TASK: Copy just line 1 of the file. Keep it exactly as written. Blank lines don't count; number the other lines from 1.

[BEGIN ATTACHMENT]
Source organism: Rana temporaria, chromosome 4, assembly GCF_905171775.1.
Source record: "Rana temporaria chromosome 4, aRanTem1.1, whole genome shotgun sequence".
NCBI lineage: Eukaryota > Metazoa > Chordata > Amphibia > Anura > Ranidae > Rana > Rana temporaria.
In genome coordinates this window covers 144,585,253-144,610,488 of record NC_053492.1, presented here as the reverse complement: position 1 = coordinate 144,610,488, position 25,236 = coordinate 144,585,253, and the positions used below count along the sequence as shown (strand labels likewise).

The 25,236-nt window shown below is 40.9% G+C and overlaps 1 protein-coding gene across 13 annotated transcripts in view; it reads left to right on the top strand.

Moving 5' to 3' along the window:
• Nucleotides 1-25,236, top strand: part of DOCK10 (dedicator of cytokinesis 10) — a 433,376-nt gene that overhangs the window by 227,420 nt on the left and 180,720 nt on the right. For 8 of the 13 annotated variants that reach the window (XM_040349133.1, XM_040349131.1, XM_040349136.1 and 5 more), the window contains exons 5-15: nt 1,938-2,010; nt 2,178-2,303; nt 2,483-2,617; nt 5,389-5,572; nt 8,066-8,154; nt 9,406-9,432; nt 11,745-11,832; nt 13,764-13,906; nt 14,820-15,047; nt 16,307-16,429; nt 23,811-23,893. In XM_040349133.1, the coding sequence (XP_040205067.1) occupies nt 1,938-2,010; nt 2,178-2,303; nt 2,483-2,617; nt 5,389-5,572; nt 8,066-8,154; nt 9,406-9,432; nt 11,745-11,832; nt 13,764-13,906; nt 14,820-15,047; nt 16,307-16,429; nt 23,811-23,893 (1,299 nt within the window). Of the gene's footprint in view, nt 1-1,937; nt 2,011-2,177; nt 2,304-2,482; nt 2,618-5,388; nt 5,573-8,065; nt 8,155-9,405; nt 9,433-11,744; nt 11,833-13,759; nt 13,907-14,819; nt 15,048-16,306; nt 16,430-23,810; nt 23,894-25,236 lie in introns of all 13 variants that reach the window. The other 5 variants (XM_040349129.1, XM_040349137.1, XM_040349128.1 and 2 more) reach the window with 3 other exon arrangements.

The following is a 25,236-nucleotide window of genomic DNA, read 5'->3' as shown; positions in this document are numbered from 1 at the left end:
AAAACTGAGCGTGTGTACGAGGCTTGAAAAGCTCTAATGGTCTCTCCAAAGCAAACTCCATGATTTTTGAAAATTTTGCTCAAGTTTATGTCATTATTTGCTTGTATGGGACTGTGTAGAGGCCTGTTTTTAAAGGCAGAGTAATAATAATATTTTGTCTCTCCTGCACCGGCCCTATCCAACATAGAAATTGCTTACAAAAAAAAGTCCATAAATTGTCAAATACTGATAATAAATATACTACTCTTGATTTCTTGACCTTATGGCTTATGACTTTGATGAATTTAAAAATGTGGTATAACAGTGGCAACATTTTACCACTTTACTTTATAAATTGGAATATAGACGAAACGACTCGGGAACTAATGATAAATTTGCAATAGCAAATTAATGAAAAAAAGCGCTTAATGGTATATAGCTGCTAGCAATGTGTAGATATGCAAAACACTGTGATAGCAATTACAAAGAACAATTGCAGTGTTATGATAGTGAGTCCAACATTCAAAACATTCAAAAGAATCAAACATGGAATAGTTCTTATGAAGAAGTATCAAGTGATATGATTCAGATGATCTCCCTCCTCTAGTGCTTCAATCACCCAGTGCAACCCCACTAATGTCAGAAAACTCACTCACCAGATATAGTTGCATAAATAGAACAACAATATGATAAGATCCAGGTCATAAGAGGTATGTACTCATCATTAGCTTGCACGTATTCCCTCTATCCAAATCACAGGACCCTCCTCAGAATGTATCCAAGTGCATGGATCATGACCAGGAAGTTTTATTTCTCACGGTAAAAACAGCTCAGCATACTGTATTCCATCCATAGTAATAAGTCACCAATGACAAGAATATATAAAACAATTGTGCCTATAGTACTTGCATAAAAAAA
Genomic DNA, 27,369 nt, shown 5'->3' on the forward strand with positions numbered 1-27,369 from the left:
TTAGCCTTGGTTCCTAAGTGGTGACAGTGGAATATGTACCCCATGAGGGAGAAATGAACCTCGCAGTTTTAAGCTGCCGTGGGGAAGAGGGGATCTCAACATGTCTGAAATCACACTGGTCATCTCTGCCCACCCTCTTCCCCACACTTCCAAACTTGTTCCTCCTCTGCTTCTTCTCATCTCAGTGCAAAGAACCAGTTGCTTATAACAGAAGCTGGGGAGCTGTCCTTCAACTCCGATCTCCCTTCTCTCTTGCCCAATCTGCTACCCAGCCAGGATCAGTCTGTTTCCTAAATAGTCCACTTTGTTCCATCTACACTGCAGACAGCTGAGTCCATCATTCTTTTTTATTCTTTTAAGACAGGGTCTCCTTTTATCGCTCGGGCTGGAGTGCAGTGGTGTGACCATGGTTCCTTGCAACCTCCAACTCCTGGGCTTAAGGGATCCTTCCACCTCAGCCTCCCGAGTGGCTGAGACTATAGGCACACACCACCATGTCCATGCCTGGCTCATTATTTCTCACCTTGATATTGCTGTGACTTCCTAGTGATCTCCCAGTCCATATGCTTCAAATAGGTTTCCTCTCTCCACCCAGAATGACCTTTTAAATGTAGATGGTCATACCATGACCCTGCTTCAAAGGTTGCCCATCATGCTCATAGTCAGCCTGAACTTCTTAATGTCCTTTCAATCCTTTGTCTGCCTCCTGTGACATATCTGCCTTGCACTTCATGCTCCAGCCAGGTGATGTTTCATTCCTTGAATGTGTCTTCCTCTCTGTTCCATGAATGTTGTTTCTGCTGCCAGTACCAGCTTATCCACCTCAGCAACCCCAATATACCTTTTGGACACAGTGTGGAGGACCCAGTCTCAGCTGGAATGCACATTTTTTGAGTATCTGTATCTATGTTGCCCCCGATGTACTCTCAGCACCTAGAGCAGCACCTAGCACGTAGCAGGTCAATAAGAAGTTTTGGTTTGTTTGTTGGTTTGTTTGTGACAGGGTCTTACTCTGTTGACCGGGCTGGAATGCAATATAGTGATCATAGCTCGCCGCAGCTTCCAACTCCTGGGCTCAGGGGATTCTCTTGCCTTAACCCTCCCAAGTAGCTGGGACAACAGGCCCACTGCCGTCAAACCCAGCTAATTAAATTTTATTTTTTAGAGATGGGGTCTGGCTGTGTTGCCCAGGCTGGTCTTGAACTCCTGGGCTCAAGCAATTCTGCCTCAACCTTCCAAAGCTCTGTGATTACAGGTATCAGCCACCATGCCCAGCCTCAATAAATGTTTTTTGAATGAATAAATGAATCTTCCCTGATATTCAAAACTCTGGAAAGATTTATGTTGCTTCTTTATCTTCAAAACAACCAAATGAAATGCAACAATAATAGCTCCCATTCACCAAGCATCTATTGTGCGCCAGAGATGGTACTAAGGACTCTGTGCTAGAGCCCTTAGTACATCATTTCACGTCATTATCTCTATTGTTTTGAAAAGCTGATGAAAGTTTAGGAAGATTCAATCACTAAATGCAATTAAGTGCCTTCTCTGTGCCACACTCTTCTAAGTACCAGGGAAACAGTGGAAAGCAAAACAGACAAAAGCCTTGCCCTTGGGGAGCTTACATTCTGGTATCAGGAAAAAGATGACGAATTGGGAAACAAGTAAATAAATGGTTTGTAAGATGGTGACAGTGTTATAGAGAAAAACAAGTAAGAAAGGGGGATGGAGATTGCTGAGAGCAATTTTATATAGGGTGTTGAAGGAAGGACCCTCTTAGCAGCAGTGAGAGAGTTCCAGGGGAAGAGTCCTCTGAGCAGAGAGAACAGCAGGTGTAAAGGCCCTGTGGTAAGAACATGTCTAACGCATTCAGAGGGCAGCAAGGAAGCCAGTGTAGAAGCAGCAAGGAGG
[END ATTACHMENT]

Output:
Source organism: Rana temporaria, chromosome 4, assembly GCF_905171775.1.